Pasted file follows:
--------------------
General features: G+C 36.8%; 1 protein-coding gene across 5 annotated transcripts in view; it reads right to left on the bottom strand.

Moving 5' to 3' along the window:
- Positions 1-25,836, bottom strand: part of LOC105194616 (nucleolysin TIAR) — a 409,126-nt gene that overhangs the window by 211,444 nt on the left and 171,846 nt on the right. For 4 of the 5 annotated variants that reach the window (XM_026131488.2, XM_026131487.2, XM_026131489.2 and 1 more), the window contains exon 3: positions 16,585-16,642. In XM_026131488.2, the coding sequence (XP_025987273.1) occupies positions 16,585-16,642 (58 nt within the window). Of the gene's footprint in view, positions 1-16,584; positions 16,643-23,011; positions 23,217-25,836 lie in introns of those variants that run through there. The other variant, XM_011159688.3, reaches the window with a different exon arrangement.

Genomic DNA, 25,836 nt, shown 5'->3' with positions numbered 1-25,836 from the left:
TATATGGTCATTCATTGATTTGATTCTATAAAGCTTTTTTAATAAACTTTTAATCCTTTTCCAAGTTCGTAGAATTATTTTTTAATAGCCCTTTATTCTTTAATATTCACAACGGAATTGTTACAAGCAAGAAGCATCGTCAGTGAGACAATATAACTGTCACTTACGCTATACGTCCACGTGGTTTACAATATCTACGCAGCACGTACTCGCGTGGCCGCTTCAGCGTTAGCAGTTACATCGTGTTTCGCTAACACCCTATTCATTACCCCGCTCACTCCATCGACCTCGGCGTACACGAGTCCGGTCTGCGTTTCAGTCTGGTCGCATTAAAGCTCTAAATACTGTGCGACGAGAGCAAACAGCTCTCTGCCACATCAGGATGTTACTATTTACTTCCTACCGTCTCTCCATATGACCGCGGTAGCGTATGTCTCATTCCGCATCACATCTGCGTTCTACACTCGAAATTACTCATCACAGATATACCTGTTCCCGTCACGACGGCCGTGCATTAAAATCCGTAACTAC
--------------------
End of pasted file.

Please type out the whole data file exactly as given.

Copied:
General features: G+C 36.8%; 1 protein-coding gene across 5 annotated transcripts in view; it reads right to left on the bottom strand.

Moving 5' to 3' along the window:
- Positions 1-25,836, bottom strand: part of LOC105194616 (nucleolysin TIAR) — a 409,126-nt gene that overhangs the window by 211,444 nt on the left and 171,846 nt on the right. For 4 of the 5 annotated variants that reach the window (XM_026131488.2, XM_026131487.2, XM_026131489.2 and 1 more), the window contains exon 3: positions 16,585-16,642. In XM_026131488.2, the coding sequence (XP_025987273.1) occupies positions 16,585-16,642 (58 nt within the window). Of the gene's footprint in view, positions 1-16,584; positions 16,643-23,011; positions 23,217-25,836 lie in introns of those variants that run through there. The other variant, XM_011159688.3, reaches the window with a different exon arrangement.

Genomic DNA, 25,836 nt, shown 5'->3' with positions numbered 1-25,836 from the left:
TATATGGTCATTCATTGATTTGATTCTATAAAGCTTTTTTAATAAACTTTTAATCCTTTTCCAAGTTCGTAGAATTATTTTTTAATAGCCCTTTATTCTTTAATATTCACAACGGAATTGTTACAAGCAAGAAGCATCGTCAGTGAGACAATATAACTGTCACTTACGCTATACGTCCACGTGGTTTACAATATCTACGCAGCACGTACTCGCGTGGCCGCTTCAGCGTTAGCAGTTACATCGTGTTTCGCTAACACCCTATTCATTACCCCGCTCACTCCATCGACCTCGGCGTACACGAGTCCGGTCTGCGTTTCAGTCTGGTCGCATTAAAGCTCTAAATACTGTGCGACGAGAGCAAACAGCTCTCTGCCACATCAGGATGTTACTATTTACTTCCTACCGTCTCTCCATATGACCGCGGTAGCGTATGTCTCATTCCGCATCACATCTGCGTTCTACACTCGAAATTACTCATCACAGATATACCTGTTCCCGTCACGACGGCCGTGCATTAAAATCCGTAACTAC